It Depends on the subject matter really.
James Baldwin certainly sent me somewhere, a place I’m still trying to reconcile. But Cornel West’s critical essay (in he and Gates’ Future of the Race) “Black Strivings in a Twilight Civilization” had the most profound affect on my critical thinking, taught me a collection of value lessons inasmuch as how to assess black worth, love, value and commitment to the struggle, and how in fact the struggle is defined, and tantamount to other ethnic/racial ones at the international level – and the role the artist must play. The centrality of Jazz, Blues, Toni Morrison and John Coltrane’s connection to Tolstoy and other Russian artists.
Playwrights Arthur Miller, Ibsen, Albee, Hansberry spoke to my question of how to write the truth about people and places, how to pull back the layers and examine who and what we really are as human beings – Samuel Beckett’s tragicomedy, “Waiting for Godot”, sent me further in existential wrestling with the question of God. Toni Morrison and August Wilson changed my life too. Eric Williams (Capitalism & Slavery), John Blassingame’s (The Slave Community), Manning Marable, all their works are indispensable to my understanding of how I think about history, the black predicament (then and now), and how we arrived at this present point. But Baldwin had the broadest, most human meditation on love. “The Fire Next Time” (and Albert Raboteau’s “Slave Religion”, and Charles Mann’s “1491”) answered many questions which had worried me at the moment . And there are many other books. There can never be one single book.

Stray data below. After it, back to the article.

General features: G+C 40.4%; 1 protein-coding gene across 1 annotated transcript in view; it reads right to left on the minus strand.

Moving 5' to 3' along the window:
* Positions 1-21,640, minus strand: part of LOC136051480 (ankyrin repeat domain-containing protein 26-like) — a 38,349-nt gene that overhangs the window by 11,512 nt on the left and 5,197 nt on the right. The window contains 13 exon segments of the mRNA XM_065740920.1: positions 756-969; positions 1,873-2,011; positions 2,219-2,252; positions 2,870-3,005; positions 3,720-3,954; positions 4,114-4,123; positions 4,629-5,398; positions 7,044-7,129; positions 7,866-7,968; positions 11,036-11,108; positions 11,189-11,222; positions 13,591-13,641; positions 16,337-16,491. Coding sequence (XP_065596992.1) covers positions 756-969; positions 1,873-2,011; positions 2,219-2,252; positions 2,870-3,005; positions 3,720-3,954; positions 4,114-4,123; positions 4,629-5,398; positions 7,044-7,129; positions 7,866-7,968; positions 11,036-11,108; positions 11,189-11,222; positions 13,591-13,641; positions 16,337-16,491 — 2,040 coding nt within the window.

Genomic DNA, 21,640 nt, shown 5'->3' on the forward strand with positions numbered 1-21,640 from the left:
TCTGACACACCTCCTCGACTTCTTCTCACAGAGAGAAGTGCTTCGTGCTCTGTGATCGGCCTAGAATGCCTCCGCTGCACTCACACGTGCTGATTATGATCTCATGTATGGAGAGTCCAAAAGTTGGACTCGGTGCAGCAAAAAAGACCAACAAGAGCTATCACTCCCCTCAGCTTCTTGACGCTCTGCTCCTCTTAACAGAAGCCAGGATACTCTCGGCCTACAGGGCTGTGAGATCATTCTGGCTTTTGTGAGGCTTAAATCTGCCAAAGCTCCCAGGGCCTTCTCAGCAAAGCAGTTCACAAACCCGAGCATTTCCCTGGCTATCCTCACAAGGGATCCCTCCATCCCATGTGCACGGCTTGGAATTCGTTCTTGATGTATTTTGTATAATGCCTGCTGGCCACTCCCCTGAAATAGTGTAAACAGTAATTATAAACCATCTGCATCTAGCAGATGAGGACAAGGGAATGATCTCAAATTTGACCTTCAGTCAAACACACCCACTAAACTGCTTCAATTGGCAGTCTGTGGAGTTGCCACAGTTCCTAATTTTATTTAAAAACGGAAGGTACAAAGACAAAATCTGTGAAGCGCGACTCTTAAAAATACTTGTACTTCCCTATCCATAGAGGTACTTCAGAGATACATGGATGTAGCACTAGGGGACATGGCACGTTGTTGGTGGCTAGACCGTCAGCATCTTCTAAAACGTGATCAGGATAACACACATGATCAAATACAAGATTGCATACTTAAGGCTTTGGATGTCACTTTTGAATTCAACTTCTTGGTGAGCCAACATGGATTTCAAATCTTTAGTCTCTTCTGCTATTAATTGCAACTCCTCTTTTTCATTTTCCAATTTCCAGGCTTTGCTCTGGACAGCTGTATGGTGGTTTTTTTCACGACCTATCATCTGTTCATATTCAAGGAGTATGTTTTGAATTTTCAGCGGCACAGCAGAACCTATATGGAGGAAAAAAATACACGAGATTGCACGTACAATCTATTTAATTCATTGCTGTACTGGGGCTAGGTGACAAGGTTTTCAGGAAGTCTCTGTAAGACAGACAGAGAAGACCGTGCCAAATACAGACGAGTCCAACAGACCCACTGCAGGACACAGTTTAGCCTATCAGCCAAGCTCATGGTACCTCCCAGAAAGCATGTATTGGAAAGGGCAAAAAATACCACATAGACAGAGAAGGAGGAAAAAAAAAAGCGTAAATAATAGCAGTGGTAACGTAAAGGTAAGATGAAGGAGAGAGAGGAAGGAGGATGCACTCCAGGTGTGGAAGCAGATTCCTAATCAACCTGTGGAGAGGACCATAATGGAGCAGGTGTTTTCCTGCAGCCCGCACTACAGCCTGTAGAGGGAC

Push Nevahda Review